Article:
After the first day of talks on a new Baltimore longshoremen's contract, the leader of the port's largest union local said both sides were determined to avoid another strike.
"None of us want to repeat what happened a year ago. We want to get a contract and get to work again," said Edward Burke, president of Local 333 of the International Longshoremen's Association.
Four of the five ILA locals in the port were represented at yesterday's meetings. Absent were officials of Local 953, which represents the port's clerks and checkers.
The chief management negotiator, Maurice C. Byan, characterized the three hours of talks in East Baltimore as "meaningful discussions." He said there was no formal exchange of proposals and that no date had been set for resuming the talks.
Richard P. Hughes Jr., head of the clerks and checkers of Local 953, said in March that he intended to negotiate independently of the other locals and to hold a separate ratification vote. In the past, local contract proposals have been submitted to dockworkers in a single, portwide ratification ballot.
The current local contract, adopted in late January after a three-day strike, forced deep cuts in the jobs filled by checkers. With about 430 members, Local 953 represents about a fifth of the port's ILA members.
The contract was approved by a large majority of the port's dockworkers, even though the checkers voted almost unanimously against it. It was to prevent a similar outcome that Local 953 decided to hold its own vote this time around.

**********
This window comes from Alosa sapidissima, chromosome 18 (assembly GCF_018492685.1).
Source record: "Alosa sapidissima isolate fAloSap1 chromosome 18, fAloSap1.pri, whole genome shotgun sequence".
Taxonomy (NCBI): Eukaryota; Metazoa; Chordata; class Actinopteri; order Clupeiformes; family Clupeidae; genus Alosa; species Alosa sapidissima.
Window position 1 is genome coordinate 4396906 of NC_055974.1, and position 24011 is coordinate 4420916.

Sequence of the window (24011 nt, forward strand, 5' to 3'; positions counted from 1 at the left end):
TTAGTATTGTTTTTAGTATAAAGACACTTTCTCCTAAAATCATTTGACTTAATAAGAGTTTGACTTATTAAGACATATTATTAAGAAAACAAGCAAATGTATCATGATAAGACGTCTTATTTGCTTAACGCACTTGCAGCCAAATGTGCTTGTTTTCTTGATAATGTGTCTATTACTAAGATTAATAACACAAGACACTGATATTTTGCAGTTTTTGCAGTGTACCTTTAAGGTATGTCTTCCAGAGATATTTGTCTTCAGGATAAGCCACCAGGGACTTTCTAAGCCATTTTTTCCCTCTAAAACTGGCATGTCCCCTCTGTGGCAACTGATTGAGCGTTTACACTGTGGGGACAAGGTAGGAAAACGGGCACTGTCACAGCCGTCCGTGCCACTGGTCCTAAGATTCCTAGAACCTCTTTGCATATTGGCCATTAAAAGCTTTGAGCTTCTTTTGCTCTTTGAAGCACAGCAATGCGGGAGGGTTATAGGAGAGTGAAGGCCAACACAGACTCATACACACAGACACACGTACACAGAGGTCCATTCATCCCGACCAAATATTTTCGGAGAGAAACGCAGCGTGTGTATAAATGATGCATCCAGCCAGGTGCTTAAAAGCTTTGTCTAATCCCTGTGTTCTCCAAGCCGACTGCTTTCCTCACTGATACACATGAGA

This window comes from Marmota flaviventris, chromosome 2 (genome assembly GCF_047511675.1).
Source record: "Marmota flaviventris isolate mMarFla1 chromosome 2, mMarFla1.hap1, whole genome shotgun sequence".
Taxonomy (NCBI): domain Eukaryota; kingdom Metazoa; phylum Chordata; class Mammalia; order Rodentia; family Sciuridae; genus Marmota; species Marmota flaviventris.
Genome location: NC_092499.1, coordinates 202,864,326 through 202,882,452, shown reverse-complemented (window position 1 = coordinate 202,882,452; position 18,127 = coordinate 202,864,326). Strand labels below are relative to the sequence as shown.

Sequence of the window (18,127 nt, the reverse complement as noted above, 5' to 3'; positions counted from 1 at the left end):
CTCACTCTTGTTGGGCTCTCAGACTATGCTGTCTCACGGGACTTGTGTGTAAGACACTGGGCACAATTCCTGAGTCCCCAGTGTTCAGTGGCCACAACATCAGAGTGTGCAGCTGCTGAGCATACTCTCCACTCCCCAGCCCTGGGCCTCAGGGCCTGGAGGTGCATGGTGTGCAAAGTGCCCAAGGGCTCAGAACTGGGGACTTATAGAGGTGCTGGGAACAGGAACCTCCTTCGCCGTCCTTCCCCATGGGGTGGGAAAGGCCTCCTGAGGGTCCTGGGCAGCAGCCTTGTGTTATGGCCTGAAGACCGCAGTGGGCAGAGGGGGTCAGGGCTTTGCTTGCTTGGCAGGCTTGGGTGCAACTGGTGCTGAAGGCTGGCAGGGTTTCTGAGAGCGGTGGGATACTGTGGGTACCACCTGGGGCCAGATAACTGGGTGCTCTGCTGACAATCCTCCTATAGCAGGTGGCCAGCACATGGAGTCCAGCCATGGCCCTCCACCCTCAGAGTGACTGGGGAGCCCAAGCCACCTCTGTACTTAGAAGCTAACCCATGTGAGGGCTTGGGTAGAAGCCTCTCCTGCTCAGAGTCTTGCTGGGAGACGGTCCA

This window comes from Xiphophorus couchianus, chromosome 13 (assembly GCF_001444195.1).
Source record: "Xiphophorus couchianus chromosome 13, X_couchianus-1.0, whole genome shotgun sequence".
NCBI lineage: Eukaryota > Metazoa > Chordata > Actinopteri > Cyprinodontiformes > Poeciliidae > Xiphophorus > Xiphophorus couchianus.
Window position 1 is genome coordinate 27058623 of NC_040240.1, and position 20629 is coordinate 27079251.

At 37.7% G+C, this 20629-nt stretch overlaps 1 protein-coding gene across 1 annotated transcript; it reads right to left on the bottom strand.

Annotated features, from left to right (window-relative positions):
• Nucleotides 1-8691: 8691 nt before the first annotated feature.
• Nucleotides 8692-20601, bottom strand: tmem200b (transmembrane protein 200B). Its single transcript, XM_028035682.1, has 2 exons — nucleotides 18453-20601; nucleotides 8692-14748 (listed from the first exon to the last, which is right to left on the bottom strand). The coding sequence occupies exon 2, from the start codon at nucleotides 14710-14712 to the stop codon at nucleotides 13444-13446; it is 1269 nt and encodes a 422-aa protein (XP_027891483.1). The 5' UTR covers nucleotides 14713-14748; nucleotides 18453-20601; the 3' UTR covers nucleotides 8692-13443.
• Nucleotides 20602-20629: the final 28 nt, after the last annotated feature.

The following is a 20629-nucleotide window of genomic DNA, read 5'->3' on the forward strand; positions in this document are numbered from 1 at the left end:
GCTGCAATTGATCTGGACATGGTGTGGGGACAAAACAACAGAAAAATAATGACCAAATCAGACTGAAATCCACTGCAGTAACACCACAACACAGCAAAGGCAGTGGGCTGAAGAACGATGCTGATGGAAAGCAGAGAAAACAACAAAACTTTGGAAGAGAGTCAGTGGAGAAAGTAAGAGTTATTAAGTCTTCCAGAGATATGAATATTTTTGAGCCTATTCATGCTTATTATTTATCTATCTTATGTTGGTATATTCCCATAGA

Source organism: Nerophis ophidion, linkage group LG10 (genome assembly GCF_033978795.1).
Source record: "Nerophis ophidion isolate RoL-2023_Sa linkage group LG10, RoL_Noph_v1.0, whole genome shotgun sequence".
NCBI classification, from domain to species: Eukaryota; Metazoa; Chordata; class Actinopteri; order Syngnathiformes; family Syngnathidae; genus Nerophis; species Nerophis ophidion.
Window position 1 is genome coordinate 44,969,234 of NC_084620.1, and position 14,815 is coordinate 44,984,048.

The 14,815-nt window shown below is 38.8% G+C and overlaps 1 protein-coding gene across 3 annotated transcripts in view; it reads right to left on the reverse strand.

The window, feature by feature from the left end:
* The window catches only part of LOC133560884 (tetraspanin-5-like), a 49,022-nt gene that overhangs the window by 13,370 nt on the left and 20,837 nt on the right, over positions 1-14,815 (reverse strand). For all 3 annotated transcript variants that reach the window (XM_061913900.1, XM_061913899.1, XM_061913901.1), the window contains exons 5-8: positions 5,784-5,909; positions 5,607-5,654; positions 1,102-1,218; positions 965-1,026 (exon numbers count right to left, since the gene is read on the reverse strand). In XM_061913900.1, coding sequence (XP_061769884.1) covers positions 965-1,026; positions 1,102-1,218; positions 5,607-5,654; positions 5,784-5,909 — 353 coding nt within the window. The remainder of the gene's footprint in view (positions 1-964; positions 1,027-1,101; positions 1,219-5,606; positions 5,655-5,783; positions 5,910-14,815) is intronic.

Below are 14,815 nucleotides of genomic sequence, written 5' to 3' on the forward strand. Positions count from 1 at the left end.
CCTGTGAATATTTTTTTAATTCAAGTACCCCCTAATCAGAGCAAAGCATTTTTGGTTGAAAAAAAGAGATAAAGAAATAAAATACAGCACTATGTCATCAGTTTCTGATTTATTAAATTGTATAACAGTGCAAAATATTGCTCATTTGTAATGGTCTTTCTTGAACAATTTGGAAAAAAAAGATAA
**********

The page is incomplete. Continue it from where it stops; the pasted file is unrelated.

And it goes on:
Management protested that tactic to the National Labor Relations Board. In July, the NLRB's Baltimore office upheld Local 953's right to hold a separate election. Management has appealed to the agency's national office, and a ruling is pending.
Mr. Byan refused to comment on Mr. Hughes' absence from the bargaining table yesterday. Mr. Hughes was unavailable for comment.
During the talks yesterday, both sides agreed not to make public details of the discussions. "I've got a gag on everyone," ILA Vice President Horace Alston said.
Mr. Byan did confirm however that he expected the guaranteed-annual-income program, a kind of unemployment benefit, to be one of the main issues in the talks.
The union is expected to resist strenuously efforts to reduce or eliminate the GAI program. "As far as we're concerned, GAI is a non-issue," said Riker "Rocky" McKenzie, vice president of Local 333. "That doesn't mean we won't talk about anything."